Sébastien: Having a baby, of course, is a very important personal and familial decision, but financially it's something you need to plan for. There's been ample studies that show that raising kids costs about $10,000 a year until they are 18 years old. So, it's quite expensive to raise a family, and the first year can be even more expensive than the others. I don't have a definitive Canadian study on this, but there's one from the U.S. that was released showing that for the first year—let's say for the average household—it costs about 10,000 USD. If you convert that to Canadian dollars, it's about $13,000 to $14,000 just for the first year. So it's quite expensive. And one of the most important conclusions from this study is that the more money you make, the more you tend to spend on stuff for the baby during that first year. So it depends on the household; there's no magic number. Now, there are multiple things you need to plan for. The first and the most expensive thing will be, of course, daycare. Per month, the prices vary widely in the country. In Quebec, the public system is quite affordable, it costs on average about $180 per month for daycare, when you consider all the subsidies and tax credits. The most expensive number that I found, taken from a study from the Canadian Centre for Policy Alternatives, is for Toronto at about $1,500 per month. So it can add up pretty quickly. There are also essential items to consider for your shopping list. In the first year of raising a child, for example, you’ll need a bassinet, a crib, car seats, a stroller, a change table. These things cost a lot of money if you want to buy them new—but we always encourage reusing and recycling. So if you know someone who can hand these down to you or if you can buy used, you can save a lot of money because it can add a few thousand dollars to the bill if buy everything new. And also, don't underestimate the cost of diapers. That can add up to about $50 per month, at least. So that's a lot of elements to think about; lots of new things to budget for if it's your first baby. One thing that's widely recommended by financial planners is to dedicate about 20% of your after-tax income to pay for these new expenses. So it’s a huge chunk of the budget that is impacted by a new baby. To do that—of course, we always like to talk about financial products here—you can use a TFSA, a Tax-Free Savings Account. It’s a great way to save money, you earn interest without having to pay taxes on them. It’s always important to save, but it’s even more important to invest those savings because you need to make sure the money you’re saving for your future is not just sitting in a low interest account—even if you’re planning on using it shortly. With inflation being more of an issue right now, your money needs to generate a rate of return if you want it to grow. So this is for a TFSA. But here on the podcast we're big on RRSPs; we’ve often mentioned them in the past. When you have a child you can start to contribute to a Registered Education Savings Plan or RESP. There are very few investment opportunities out there that offer such generous subsidies and potential returns of more than 20% right off the bat. So the earlier you start, the less of a financial burden it will be when your kids are older and it's time to pay for their tuition. And remember that you should make opening an RRSP a priority, and that if you have a second child or a third child, your contribution limits will increase, so there's more opportunities there.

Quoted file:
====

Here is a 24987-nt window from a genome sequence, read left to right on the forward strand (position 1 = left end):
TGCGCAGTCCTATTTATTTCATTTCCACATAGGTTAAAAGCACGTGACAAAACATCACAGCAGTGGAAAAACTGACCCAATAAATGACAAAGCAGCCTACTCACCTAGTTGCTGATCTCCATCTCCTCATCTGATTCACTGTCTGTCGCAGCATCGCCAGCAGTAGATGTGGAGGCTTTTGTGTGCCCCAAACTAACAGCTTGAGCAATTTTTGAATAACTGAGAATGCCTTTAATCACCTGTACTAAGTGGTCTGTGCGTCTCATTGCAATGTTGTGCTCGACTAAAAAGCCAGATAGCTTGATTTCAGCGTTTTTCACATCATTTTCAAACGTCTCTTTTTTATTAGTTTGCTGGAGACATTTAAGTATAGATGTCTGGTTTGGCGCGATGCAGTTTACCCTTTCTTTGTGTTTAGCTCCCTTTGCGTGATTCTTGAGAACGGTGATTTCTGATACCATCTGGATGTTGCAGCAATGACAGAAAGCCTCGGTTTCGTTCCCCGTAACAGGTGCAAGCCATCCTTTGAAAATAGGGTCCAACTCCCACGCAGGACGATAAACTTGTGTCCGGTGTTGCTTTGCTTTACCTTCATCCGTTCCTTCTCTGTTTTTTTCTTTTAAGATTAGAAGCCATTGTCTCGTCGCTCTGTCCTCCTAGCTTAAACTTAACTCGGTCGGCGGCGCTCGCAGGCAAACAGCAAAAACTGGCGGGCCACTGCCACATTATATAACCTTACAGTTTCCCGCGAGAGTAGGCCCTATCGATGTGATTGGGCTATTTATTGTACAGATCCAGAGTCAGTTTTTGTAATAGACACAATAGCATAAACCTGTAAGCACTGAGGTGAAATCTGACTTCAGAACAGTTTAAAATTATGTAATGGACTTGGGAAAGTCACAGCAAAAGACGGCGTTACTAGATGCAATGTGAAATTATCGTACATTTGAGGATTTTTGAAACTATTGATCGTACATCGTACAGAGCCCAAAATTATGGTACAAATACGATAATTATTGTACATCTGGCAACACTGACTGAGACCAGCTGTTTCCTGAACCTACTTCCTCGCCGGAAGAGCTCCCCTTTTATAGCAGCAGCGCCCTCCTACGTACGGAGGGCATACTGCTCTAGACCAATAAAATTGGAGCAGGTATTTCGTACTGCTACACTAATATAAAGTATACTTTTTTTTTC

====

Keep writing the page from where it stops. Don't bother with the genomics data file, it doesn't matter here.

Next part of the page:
Ashleay: Great! Thank you, Sébastien. And to all our listeners, thank you for being here. If you enjoyed this episode, we invite you to share it with your friends and family or give us your opinion on the listening platforms Apple, Spotify or Google podcast. And if you feel like it, send us your comments and suggestions on social media or by email at social@ia.ca. Thanks, and we'll see you next week! Love this podcast? Want to know more about economic news? Follow our “In Your Interests!” podcast available on all platforms. Visit the Economic News page on ia.ca or follow us on social media.